Democratic nominee Hillary Clinton finds herself faced with similar odds in 2016. North Carolina is that critical in her razor-thin matchup against Republican standard-bearer Donald Trump. The latest RealClearPolitics average of the last six North Carolina polls has Trump up by 1.2 points. Averages at 270ToWin show Clinton ahead by just 1 point.


She desperately needs North Carolina’s 15 electoral votes as a decent firewall against any Trump gains elsewhere, such as Ohio, Pennsylvania or Florida. Say Trump picks up Florida, with its 29 electoral votes, along with Georgia (16) and Ohio (18). North Carolina keeps Clinton ahead if she’s got Pennsylvania (20) and Virginia (13).

Elsewhere, Democrats have pitted formidable challenges against less black-friendly Republican incumbents for North Carolina’s U.S. Senate seat—which will help decide if the Senate flips back to Democratic control—and the governor’s mansion. For the Senate, Democrat Deborah Ross is within just a point of Sen. Richard Burr (R-N.C.), according to RealClearPolitics, in a race that finds 70 percent black support for her in a just-released North Carolina-based Public Policy Polling survey (pdf), but 20 percent “undecided.” In the race against voter-suppression-law godfather Gov. McCrory, Attorney General Roy Cooper, the Democrat, gets 72 percent black support, but 18 percent undecided.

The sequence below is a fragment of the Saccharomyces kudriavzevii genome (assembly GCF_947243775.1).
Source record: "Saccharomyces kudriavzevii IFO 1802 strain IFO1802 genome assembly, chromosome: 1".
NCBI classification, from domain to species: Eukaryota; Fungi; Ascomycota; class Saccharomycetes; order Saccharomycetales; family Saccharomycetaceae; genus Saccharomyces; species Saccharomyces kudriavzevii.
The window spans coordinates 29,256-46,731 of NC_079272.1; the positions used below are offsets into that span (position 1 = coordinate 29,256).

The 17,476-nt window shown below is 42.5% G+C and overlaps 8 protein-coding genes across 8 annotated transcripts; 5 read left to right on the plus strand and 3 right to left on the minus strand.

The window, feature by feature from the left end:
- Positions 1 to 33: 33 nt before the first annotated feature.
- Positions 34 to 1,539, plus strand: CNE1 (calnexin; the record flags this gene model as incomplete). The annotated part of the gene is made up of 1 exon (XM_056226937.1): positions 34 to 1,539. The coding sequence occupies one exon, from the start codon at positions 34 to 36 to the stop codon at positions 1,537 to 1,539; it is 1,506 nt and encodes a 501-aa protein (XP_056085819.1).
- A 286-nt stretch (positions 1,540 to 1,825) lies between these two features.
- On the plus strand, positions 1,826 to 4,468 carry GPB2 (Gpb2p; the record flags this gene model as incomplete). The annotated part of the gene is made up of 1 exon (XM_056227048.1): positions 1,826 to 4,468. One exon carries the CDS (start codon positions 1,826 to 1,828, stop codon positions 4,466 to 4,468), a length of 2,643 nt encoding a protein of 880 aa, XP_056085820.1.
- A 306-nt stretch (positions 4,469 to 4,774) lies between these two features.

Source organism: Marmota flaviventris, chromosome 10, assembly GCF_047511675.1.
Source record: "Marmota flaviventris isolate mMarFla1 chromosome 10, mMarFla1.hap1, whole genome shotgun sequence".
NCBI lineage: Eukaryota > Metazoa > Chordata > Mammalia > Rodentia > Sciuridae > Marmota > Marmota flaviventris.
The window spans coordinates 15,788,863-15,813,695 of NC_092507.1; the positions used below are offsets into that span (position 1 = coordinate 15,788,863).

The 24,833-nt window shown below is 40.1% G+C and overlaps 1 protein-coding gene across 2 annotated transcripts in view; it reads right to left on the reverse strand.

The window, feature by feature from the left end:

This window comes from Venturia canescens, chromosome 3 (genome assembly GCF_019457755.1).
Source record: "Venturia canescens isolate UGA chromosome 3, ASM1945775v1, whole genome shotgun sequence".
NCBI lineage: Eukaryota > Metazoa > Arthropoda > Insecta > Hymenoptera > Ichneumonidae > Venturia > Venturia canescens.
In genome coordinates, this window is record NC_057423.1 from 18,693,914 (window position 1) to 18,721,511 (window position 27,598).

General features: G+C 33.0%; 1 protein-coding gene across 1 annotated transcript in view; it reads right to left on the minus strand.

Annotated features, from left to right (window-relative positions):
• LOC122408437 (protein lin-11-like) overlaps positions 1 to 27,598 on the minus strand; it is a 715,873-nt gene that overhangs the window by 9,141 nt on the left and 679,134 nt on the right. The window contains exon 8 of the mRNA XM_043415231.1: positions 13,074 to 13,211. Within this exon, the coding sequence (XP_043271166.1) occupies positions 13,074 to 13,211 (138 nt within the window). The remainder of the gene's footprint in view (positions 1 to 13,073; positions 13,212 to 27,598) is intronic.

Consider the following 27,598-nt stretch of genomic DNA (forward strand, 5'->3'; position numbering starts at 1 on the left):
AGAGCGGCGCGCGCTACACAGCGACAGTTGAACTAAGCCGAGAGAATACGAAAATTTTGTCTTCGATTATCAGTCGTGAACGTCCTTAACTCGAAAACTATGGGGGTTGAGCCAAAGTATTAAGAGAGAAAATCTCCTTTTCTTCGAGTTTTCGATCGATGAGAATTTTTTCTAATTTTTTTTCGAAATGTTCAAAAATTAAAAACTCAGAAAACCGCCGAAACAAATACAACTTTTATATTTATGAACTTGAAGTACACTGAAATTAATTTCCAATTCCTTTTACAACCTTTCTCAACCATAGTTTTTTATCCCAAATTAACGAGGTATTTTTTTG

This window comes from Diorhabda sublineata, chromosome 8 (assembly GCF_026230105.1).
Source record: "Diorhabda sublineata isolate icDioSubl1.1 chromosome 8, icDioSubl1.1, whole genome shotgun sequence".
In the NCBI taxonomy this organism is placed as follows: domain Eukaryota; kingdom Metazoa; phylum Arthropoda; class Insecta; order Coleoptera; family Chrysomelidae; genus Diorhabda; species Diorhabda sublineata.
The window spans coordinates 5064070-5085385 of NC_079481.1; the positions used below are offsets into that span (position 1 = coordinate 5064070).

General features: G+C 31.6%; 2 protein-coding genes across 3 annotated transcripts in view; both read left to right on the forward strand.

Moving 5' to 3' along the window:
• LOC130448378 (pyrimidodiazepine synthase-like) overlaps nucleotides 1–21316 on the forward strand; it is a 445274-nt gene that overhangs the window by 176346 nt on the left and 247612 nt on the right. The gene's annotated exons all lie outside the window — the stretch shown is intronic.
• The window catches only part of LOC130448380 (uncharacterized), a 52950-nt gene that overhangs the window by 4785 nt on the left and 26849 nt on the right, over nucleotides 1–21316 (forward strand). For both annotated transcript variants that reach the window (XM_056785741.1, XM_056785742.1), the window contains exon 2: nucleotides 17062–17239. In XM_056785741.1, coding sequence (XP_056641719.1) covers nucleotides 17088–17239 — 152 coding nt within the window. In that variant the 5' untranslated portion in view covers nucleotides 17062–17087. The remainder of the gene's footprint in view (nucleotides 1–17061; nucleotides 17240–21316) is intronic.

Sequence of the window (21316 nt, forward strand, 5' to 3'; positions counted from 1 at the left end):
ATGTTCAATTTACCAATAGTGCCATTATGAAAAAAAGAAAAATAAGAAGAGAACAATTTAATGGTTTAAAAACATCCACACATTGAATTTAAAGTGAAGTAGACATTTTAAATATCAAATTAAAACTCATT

As with most closely watched battleground states, turnout by North Carolina’s black residents—at 22 percent of the state’s overall population—will be the difference. Clinton’s favorability among North Carolina black voters in the PPP poll is a lackluster 71 percent; but in a two-way against Trump, she’s at a much more desirable 84 percent.